Friday October 23, 1987
reprinted by permission of the Arizona Daily Sun
Romantics, stargazers make case for adding yellow lights
By Steve Ryan, Sun Staff Reporter
Widespread concern for Lowell Observatory and a hint of romanticism is evident from a survey indicating that an “overwhelming” 80 percent of Flagstaff residents would support converting all streetlights in Flagstaff to the type which casts a yellow glow on Santa Fe Avenue and helps make stars appear brighter.
“You know, me and my old lady were trying to smooch up on the hill there, and the white lights are just too bright,” one supporter of the yellow-glowing low-pressure sodium lights told Arizona Public Service Co, pollsters according to a report released Thursday.
“There is a big white light that is like a spotlight next to my house and the yellow light is softer, more romantic. I don’t know how you want to say it,” another Flagstaff resident reportedly told pollsters.
A few residents were not turned on by the yellow glow.
“It’s got a weird color – it’s an eerie feeling, spooky and yucky.” said one survey respondent.
“Overall, Flagstaff residents “approved of LPS (low-pressure sodium) lighting being installed citywide 9 to 1 over those that disapprove.” states the report.
About 9 percent of the 400 residents randomly surveyed in September would disapprove of the switch to amber lighting and about 11 percent have no preference, according to the report.
Converting to low-pressure sodium streetlights was favored by 66 percent of the owners of 50 businesses fronting portions of Santa Fe which have been lit with low-pressure sodium lighting for the past 18 months as part of an experimental program, according to the report. Another 26 percent of those business owners have no preference and 8 percent would disapprove of converting all streetlights in Flagstaff to low-pressure sodium.
The experimental program is designed to determine the feasibility of replacing standard high-pressure bulbs, which cast a light perceived as white by many people, with their low-pressure amber counterparts.
Flagstaff is among three sites in the state where the low-pressure sodium lights are being tested, largely in response to concerns registered by astronomers, according to Jim Valenzuela, customer service supervisor for the Flagstaff office of APS.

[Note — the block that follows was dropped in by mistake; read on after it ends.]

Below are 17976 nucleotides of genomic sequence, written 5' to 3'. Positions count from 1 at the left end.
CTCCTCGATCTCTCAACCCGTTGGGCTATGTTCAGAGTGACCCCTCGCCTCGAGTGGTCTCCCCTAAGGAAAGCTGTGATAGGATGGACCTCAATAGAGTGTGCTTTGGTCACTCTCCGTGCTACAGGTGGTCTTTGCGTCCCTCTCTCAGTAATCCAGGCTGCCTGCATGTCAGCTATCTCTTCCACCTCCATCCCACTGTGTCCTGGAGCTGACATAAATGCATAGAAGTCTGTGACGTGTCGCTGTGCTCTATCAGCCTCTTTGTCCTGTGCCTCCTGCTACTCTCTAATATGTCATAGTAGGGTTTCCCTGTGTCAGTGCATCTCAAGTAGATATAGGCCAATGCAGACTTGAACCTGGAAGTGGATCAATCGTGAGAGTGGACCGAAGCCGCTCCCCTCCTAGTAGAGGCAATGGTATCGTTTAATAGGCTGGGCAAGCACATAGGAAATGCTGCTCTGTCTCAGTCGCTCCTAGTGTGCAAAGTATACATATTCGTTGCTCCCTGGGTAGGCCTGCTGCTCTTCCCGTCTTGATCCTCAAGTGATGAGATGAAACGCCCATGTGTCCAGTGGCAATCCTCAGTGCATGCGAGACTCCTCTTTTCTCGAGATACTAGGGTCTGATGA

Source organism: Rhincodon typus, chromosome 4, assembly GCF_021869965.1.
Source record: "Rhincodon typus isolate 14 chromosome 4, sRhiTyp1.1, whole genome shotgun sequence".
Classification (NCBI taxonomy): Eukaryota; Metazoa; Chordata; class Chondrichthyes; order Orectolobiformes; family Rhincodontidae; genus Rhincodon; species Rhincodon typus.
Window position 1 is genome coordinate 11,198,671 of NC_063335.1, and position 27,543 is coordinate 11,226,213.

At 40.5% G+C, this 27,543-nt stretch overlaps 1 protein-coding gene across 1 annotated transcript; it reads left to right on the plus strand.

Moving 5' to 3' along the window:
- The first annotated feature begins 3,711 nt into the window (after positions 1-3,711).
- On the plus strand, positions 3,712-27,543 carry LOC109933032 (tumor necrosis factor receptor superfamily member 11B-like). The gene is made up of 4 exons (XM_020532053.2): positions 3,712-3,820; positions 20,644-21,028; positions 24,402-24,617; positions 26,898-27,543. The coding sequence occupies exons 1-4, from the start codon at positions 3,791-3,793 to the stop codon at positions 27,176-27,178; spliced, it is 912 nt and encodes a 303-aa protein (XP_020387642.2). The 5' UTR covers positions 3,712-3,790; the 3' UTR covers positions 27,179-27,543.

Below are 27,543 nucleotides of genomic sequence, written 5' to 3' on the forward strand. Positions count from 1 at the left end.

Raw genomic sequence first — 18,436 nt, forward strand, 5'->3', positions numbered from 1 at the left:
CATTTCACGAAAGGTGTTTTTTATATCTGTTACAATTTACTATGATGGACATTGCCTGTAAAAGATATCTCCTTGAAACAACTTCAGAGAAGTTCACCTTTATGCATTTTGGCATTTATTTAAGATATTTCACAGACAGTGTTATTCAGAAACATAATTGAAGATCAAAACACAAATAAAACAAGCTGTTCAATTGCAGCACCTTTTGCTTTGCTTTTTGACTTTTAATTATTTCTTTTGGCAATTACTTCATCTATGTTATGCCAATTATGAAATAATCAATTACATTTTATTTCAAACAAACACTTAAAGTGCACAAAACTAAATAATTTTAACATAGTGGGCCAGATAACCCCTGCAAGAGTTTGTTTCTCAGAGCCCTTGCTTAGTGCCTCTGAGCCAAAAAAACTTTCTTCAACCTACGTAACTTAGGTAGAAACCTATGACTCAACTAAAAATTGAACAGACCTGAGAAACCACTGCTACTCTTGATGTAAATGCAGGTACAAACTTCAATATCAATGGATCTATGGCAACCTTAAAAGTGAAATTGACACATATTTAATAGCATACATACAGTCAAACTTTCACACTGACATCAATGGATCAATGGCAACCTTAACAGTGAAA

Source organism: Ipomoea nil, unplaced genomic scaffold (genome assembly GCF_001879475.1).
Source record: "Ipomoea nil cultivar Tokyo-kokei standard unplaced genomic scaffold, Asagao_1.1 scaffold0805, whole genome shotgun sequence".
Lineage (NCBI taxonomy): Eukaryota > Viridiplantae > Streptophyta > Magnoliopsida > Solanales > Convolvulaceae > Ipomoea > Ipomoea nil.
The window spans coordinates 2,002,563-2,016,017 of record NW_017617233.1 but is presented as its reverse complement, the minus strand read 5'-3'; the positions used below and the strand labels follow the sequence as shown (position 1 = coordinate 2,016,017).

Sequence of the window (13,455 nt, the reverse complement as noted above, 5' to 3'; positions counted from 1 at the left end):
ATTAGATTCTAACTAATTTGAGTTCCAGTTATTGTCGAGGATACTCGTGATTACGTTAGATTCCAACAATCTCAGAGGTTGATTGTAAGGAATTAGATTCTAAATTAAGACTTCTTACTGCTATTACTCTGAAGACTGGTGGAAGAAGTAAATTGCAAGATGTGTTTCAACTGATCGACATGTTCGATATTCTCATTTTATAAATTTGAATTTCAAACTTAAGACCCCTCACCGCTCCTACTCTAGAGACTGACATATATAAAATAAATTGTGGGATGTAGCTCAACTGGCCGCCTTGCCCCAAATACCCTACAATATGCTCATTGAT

Low-pressure lighting is more acceptable to astronomers because it is considered ideal for reducing night-time glare which washes out visibility of stars.
Of persons who approve of low-pressure sodium streetlights, “the main reason given was `to help astronomers see better,'” according to the report.
“The observatory is part of what made this town,” stated one respondent in the poll.
“It is beneficial to the city – because we have the best astronomers in the world,” another resident told pollsters.
“The observatory is a pillar of the community and it’s important to us,” another resident was reported as saying.
Of residents who disapprove of switching to low-pressure sodium lighting, the main reason given was “unsafe for driving; can’t see well,” according to the report.
“They don’t seem as bright as the white lights and you can’t see anything even if you stand under the light – it is just a dull yellow,” another resident told pollsters.
The poll showed that the yellow lighting makes different impressions on different people.
“Having the city full of yellow lights, it causes shadows and gives the city an older look,” according to one resident.
However, another resident said that the yellow lights are “more attractive, more modern-looking”
One resident said that the yellow lights “breed crime”; another resident said that they seem to “help reduce the crime.”
“The yellow lights bother me to death – I can’t see as well or be able to distinguish things with those lights,” said one resident.
“I work snow removal and the white lights really put off a glare – it’s a lot easier to see objects, like a manhole cover with the yellow lights,” another resident told pollsters.
Results of the poll will be evaluated by Flagstaff city officials, who now are analyzing the feasibility of using low-pressure sodium fixtures when installing new streetlights, according to John Roberts, city administrative assistant.
Cost of such a policy is being projected by APS and results should be available for review by city officials within “the next couple of weeks,” Roberts said Thursday.